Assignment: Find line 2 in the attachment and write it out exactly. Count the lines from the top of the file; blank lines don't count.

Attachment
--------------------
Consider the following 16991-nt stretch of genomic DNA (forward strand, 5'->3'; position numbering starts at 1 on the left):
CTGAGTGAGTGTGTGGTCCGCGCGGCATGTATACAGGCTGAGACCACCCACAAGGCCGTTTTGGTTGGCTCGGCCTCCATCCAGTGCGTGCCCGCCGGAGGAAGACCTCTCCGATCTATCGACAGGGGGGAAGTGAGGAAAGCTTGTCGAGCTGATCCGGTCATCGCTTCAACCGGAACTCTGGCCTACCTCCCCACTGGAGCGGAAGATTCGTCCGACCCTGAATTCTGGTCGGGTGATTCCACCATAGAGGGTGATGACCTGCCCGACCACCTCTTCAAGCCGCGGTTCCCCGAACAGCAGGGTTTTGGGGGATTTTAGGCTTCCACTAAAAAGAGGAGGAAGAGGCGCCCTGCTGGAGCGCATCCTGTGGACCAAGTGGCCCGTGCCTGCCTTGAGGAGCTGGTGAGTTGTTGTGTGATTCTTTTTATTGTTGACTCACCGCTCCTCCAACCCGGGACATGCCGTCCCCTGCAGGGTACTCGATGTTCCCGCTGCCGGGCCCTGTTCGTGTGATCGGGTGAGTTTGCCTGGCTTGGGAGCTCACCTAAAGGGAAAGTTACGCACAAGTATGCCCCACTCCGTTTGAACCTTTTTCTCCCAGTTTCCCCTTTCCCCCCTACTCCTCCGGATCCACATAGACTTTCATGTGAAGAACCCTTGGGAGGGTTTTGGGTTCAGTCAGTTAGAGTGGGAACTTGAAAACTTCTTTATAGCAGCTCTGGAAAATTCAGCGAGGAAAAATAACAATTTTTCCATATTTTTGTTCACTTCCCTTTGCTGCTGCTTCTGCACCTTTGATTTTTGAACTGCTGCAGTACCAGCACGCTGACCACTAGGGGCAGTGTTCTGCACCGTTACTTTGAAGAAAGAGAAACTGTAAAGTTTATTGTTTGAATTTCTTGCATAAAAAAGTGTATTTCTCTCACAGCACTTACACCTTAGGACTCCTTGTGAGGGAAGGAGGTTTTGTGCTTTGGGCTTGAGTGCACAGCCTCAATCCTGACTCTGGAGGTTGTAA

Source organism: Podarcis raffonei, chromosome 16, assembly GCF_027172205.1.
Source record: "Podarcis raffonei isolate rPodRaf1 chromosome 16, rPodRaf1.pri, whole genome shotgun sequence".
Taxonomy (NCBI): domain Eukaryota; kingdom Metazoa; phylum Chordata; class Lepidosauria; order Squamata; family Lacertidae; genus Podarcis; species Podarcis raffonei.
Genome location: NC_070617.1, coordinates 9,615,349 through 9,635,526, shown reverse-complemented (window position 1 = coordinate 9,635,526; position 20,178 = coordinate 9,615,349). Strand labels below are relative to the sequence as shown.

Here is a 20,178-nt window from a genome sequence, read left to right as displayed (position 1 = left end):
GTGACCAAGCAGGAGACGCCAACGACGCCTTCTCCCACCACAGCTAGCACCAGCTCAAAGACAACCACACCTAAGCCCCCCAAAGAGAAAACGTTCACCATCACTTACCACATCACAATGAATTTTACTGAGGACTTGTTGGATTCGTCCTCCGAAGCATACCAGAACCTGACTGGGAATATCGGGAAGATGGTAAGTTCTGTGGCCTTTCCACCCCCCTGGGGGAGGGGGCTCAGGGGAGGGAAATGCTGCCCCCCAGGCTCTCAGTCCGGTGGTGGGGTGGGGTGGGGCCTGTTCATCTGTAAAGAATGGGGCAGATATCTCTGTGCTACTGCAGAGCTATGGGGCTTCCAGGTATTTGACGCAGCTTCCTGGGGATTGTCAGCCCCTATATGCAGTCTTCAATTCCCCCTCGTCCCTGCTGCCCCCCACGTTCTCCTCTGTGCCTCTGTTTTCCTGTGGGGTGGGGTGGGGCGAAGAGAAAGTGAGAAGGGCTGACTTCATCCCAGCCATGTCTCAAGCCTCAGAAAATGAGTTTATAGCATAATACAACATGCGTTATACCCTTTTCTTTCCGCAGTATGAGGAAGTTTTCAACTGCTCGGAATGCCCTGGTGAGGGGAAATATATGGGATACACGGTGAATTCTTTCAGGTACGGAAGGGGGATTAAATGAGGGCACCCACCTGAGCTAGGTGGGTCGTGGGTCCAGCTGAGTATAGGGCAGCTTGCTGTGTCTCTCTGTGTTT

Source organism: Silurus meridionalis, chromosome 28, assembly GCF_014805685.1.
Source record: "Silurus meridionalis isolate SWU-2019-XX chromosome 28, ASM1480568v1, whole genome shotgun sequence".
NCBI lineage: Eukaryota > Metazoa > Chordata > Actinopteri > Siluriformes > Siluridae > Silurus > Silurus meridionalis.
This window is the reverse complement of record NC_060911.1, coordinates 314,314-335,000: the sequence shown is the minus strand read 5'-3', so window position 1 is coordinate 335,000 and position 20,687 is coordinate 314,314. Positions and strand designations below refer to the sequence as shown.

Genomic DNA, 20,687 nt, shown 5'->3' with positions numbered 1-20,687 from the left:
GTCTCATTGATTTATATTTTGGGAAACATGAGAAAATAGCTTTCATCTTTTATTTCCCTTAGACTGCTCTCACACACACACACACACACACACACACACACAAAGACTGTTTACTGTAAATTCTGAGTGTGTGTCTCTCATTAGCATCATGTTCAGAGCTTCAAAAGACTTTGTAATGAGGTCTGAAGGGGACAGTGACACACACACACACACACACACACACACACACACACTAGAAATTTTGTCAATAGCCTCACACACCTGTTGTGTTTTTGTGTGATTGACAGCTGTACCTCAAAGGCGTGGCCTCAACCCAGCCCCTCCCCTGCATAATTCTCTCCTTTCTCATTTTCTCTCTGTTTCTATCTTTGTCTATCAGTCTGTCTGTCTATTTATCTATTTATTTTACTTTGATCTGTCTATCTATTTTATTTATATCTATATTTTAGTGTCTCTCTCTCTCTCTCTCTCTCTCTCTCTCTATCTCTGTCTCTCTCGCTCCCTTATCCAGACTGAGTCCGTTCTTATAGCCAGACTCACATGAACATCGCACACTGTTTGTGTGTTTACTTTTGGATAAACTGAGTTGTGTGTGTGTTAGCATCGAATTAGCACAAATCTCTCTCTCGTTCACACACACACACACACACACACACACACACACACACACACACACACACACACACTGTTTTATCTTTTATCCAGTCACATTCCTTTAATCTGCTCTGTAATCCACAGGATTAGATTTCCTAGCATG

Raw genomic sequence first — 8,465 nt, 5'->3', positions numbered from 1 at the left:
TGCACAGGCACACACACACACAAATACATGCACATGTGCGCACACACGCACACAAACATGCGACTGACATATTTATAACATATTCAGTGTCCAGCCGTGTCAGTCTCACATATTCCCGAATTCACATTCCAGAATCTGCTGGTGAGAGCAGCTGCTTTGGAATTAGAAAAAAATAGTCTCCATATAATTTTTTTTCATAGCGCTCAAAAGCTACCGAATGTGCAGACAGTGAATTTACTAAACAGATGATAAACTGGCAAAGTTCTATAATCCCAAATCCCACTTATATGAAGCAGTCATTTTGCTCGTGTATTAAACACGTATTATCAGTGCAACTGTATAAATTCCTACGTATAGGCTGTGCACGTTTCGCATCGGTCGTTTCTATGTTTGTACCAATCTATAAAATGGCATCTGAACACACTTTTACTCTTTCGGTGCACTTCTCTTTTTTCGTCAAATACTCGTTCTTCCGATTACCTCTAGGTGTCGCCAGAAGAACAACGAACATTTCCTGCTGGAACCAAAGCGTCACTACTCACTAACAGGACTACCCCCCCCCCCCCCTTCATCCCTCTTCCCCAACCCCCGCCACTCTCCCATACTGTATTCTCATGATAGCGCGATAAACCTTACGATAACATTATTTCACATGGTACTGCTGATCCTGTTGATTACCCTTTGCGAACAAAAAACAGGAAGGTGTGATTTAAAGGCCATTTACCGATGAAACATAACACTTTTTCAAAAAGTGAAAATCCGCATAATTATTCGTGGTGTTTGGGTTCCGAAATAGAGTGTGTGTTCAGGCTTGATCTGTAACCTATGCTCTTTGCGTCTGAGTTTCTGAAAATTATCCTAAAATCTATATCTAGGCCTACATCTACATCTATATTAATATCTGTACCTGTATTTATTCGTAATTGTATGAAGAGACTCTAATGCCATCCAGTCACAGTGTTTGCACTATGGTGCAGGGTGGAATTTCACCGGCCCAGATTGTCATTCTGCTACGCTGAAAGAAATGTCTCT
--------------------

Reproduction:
CTGAGTGAGTGTGTGGTCCGCGCGGCATGTATACAGGCTGAGACCACCCACAAGGCCGTTTTGGTTGGCTCGGCCTCCATCCAGTGCGTGCCCGCCGGAGGAAGACCTCTCCGATCTATCGACAGGGGGGAAGTGAGGAAAGCTTGTCGAGCTGATCCGGTCATCGCTTCAACCGGAACTCTGGCCTACCTCCCCACTGGAGCGGAAGATTCGTCCGACCCTGAATTCTGGTCGGGTGATTCCACCATAGAGGGTGATGACCTGCCCGACCACCTCTTCAAGCCGCGGTTCCCCGAACAGCAGGGTTTTGGGGGATTTTAGGCTTCCACTAAAAAGAGGAGGAAGAGGCGCCCTGCTGGAGCGCATCCTGTGGACCAAGTGGCCCGTGCCTGCCTTGAGGAGCTGGTGAGTTGTTGTGTGATTCTTTTTATTGTTGACTCACCGCTCCTCCAACCCGGGACATGCCGTCCCCTGCAGGGTACTCGATGTTCCCGCTGCCGGGCCCTGTTCGTGTGATCGGGTGAGTTTGCCTGGCTTGGGAGCTCACCTAAAGGGAAAGTTACGCACAAGTATGCCCCACTCCGTTTGAACCTTTTTCTCCCAGTTTCCCCTTTCCCCCCTACTCCTCCGGATCCACATAGACTTTCATGTGAAGAACCCTTGGGAGGGTTTTGGGTTCAGTCAGTTAGAGTGGGAACTTGAAAACTTCTTTATAGCAGCTCTGGAAAATTCAGCGAGGAAAAATAACAATTTTTCCATATTTTTGTTCACTTCCCTTTGCTGCTGCTTCTGCACCTTTGATTTTTGAACTGCTGCAGTACCAGCACGCTGACCACTAGGGGCAGTGTTCTGCACCGTTACTTTGAAGAAAGAGAAACTGTAAAGTTTATTGTTTGAATTTCTTGCATAAAAAAGTGTATTTCTCTCACAGCACTTACACCTTAGGACTCCTTGTGAGGGAAGGAGGTTTTGTGCTTTGGGCTTGAGTGCACAGCCTCAATCCTGACTCTGGAGGTTGTAA